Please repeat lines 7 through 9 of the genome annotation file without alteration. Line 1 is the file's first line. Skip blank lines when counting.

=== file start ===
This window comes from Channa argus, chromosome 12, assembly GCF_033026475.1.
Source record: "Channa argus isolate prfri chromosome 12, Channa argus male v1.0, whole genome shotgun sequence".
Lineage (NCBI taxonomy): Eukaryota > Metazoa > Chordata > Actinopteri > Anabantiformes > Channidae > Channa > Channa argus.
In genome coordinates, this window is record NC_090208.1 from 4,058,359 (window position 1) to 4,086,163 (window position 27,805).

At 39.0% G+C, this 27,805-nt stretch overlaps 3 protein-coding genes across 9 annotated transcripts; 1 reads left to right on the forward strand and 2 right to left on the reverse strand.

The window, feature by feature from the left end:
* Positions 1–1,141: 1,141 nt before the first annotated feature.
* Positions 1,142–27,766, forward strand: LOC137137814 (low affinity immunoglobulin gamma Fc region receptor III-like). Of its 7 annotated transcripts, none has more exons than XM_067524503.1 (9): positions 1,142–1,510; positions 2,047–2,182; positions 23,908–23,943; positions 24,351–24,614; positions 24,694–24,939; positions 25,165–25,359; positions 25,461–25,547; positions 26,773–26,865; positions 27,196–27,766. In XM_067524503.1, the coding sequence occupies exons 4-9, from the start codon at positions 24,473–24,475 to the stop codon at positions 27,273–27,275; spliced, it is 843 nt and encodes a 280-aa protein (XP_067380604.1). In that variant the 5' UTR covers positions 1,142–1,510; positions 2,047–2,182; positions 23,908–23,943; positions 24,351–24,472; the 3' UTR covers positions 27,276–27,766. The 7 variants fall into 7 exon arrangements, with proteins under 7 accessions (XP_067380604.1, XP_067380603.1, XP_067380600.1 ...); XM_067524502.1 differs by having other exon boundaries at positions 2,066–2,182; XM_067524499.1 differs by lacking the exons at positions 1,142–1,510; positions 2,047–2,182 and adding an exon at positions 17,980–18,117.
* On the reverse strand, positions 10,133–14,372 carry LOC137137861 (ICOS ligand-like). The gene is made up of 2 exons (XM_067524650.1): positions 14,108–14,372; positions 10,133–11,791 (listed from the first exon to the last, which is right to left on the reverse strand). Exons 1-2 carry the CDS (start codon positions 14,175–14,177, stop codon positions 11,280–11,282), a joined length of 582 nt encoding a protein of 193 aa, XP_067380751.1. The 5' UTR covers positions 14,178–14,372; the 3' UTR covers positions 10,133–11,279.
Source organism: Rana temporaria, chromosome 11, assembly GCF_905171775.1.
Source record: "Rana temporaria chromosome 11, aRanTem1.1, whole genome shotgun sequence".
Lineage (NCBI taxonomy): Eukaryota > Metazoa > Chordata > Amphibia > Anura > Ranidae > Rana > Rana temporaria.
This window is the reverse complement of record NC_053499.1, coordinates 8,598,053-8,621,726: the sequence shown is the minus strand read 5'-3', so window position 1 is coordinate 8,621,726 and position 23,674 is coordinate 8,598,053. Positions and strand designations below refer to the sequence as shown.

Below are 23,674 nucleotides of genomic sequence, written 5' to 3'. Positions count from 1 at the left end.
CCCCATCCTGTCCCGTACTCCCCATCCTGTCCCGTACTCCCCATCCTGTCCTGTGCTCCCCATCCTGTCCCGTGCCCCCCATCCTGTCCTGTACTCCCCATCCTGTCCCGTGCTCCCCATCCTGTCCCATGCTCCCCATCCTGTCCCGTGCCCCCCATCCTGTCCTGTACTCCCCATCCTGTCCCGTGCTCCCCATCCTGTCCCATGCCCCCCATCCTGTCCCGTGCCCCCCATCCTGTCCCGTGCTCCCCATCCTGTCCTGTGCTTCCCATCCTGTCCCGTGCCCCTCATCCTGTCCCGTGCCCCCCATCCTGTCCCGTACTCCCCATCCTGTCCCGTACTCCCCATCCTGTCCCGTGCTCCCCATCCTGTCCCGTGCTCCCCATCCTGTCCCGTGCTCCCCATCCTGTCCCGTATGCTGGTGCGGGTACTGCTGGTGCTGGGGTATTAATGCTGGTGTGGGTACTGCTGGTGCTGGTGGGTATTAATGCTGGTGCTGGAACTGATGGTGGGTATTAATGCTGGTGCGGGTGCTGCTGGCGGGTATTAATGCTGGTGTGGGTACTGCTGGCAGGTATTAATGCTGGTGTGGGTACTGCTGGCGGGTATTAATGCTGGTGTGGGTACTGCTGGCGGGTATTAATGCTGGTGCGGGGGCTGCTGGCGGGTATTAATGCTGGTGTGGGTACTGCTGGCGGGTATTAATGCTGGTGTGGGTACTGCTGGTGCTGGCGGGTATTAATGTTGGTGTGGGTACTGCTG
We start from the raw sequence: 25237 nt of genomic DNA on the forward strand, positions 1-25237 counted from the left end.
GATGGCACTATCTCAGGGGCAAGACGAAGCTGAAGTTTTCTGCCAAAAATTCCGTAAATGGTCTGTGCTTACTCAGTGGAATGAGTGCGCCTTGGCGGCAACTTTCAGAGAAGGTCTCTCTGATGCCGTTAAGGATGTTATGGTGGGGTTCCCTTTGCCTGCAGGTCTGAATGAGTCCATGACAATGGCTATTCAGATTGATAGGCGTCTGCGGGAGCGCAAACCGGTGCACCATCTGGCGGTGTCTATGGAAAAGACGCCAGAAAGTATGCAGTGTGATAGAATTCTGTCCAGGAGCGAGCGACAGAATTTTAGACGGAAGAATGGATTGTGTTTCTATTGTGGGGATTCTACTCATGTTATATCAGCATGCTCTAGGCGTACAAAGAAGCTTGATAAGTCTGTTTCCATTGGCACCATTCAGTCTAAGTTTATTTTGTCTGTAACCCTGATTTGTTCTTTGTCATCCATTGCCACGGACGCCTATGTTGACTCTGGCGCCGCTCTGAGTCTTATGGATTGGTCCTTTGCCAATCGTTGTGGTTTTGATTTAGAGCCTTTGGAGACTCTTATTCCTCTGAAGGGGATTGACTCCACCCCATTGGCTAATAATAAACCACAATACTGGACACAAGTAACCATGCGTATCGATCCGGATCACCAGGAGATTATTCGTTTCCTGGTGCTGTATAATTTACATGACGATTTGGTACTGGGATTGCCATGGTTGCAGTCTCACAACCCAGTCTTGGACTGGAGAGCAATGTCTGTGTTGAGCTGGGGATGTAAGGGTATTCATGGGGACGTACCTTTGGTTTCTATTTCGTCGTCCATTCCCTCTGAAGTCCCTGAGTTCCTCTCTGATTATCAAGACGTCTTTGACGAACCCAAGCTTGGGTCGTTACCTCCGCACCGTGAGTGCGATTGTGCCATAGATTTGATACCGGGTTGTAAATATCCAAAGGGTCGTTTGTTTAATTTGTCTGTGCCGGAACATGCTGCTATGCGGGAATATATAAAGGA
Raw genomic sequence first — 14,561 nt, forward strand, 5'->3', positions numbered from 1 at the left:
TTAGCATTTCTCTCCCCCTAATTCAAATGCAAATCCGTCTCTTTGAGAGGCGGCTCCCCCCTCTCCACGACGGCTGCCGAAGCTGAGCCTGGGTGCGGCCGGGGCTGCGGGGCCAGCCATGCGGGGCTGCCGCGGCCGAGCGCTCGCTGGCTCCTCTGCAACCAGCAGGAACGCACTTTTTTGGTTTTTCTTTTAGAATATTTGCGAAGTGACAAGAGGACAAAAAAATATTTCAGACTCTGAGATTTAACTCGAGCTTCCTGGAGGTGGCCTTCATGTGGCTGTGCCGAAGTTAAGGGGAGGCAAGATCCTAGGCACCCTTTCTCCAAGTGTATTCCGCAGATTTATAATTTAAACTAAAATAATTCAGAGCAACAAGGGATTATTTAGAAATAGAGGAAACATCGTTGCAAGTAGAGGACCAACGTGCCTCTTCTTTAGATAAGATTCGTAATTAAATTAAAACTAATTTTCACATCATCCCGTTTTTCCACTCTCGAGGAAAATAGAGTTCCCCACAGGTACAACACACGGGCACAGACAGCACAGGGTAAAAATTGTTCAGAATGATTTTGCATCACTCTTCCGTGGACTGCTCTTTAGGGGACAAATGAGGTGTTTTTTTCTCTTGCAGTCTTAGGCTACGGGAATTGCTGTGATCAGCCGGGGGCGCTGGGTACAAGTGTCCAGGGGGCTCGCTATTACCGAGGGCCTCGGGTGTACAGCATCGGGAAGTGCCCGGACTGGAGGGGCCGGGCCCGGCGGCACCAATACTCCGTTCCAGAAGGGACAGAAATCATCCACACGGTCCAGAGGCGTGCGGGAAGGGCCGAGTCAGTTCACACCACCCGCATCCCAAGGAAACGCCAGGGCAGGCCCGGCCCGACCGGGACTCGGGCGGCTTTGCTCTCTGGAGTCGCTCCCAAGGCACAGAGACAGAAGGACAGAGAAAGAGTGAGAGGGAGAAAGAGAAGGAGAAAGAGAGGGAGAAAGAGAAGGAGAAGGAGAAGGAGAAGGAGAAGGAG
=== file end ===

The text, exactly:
* Positions 1–1,141: 1,141 nt before the first annotated feature.
* Positions 1,142–27,766, forward strand: LOC137137814 (low affinity immunoglobulin gamma Fc region receptor III-like). Of its 7 annotated transcripts, none has more exons than XM_067524503.1 (9): positions 1,142–1,510; positions 2,047–2,182; positions 23,908–23,943; positions 24,351–24,614; positions 24,694–24,939; positions 25,165–25,359; positions 25,461–25,547; positions 26,773–26,865; positions 27,196–27,766. In XM_067524503.1, the coding sequence occupies exons 4-9, from the start codon at positions 24,473–24,475 to the stop codon at positions 27,273–27,275; spliced, it is 843 nt and encodes a 280-aa protein (XP_067380604.1). In that variant the 5' UTR covers positions 1,142–1,510; positions 2,047–2,182; positions 23,908–23,943; positions 24,351–24,472; the 3' UTR covers positions 27,276–27,766. The 7 variants fall into 7 exon arrangements, with proteins under 7 accessions (XP_067380604.1, XP_067380603.1, XP_067380600.1 ...); XM_067524502.1 differs by having other exon boundaries at positions 2,066–2,182; XM_067524499.1 differs by lacking the exons at positions 1,142–1,510; positions 2,047–2,182 and adding an exon at positions 17,980–18,117.
* On the reverse strand, positions 10,133–14,372 carry LOC137137861 (ICOS ligand-like). The gene is made up of 2 exons (XM_067524650.1): positions 14,108–14,372; positions 10,133–11,791 (listed from the first exon to the last, which is right to left on the reverse strand). Exons 1-2 carry the CDS (start codon positions 14,175–14,177, stop codon positions 11,280–11,282), a joined length of 582 nt encoding a protein of 193 aa, XP_067380751.1. The 5' UTR covers positions 14,178–14,372; the 3' UTR covers positions 10,133–11,279.